While the sports world is his business, Goldman admits he's no stranger to the crack of the bat, the thwack of the racket, or the swish of the net in his personal life

 

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12:44pm

Tue April 9, 2013
The Two-Way

Giant-Killing Louisville Women Look To Keep Charmed Run Alive

Originally published on Tue April 9, 2013 5:34 pm

Head coach Jeff Walz of the Louisville Cardinals talks to his team during a timeout in the game against the Maryland Terrapins in the second round of the NCAA women's basketball tournament.
G. Flume Getty Images

Tonight, there's a chance for a rare double in NCAA Division I college basketball.

As we reported earlier, if the University of Louisville scores a victory in the women's championship game, it will be only the second school to capture both the men's and women's titles in the same year.

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3:16am

Sun April 7, 2013
Sports

Old Guard And Fresh Faces Square Off At Women's Final Four

Originally published on Sun April 7, 2013 10:51 am

Louisville guard Shoni Schimmel (23) and the Louisville bench react to her 3-point shot against Tennessee in the second half of the regional final in the NCAA women's college basketball tournament in Oklahoma City on Tuesday. Louisville won 86-78.
Sue Ogrocki AP

A women's Final Four without Baylor, Stanford or Tennessee? That's happened only one other time in the last dozen years. We've become so used to it being a power party, that it's downright disorienting.

Or maybe that's just vertigo from trying to track the movements of the Final Four's breakout star, Louisville guard Shoni Schimmel. She's a big reason why two of those teams — Tennessee and Baylor — aren't in New Orleans for a chance at the title.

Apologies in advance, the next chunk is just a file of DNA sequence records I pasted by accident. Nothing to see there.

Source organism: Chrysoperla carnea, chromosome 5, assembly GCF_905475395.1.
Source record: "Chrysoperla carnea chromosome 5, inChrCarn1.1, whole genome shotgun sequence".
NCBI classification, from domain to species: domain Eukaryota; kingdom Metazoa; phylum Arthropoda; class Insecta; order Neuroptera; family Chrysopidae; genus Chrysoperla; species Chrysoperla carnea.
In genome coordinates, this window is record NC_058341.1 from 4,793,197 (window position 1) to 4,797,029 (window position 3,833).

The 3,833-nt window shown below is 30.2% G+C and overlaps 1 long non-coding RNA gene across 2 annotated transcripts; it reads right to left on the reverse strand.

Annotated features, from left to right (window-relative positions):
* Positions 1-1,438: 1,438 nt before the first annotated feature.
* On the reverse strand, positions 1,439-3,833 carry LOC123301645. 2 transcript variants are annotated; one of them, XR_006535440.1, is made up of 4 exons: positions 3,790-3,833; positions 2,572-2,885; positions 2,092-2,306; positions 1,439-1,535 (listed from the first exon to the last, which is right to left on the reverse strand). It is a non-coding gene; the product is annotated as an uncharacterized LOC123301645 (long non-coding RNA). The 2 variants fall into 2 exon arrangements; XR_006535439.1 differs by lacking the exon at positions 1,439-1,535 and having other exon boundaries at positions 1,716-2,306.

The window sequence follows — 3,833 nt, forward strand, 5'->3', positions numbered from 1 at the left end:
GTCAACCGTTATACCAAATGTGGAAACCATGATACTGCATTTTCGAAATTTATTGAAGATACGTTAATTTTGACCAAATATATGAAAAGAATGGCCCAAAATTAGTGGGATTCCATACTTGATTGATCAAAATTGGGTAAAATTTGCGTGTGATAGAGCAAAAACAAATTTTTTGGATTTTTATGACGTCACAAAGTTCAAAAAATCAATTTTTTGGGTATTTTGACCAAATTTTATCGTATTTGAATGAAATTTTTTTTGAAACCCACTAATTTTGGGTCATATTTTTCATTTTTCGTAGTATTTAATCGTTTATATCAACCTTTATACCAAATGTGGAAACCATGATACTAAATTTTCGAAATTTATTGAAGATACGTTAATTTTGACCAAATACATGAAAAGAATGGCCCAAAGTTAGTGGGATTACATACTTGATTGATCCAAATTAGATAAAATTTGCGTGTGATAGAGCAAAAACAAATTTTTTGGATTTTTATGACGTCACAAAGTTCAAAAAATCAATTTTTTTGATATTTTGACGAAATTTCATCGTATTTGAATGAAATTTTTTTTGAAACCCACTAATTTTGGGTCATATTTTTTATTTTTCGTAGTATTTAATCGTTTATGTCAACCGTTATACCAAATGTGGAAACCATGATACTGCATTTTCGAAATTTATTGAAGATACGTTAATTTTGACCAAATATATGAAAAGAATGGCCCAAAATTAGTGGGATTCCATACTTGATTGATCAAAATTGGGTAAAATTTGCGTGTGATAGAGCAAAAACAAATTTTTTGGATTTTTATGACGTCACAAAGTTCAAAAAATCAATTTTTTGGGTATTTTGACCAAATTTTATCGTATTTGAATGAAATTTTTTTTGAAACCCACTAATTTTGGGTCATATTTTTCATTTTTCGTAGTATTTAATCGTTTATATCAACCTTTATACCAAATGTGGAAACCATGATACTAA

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3:33am

Sun March 24, 2013
Sports

Make Way For Ducks, Out To Prove They're A Better Seed

Originally published on Sun March 24, 2013 6:05 am

There's a team in the NCAA men's basketball tournament making some noise in the West. The Oregon Ducks, seeded 12th in their region, now have two double-digit wins over much higher-seeded teams. NPR's Tom Goldman reports from San Jose, Calif.

10:13am

Sat March 23, 2013
The Two-Way

Oregon's Arsalan Kazemi: From Iran To NCAA Hoopla

Originally published on Sun March 24, 2013 1:23 pm

Rebounding machine Arsalan Kazemi is the first Iranian-born player in Divison I men's college hoops.
Julie Jacobson AP

San Jose, Calif., is just a piece of a very big March Madness pie. But in the eight teams that gathered there for second- and third-round games this week, you could see the undeniable trend in big-time college basketball globalization.

Rosters from schools as geographically diverse as Syracuse, New Mexico State and California featured athletes from Senegal, France, Canada, South Africa, Croatia, Sudan.

But it's the University of Oregon with a groundbreaker — from Iran.

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5:57am

Tue March 19, 2013
The Two-Way

World Baseball Classic's All-Caribbean Showdown Is A Winner Either Way

Originally published on Tue March 19, 2013 9:35 am

The Dominican Republic celebrates after beating the Netherlands 4-1 in Monday's semifinal game of the World Baseball Classic in San Francisco.
Jeff Chiu AP

NPR's Tom Goldman is covering the World Baseball Classic tournament and sends along this report: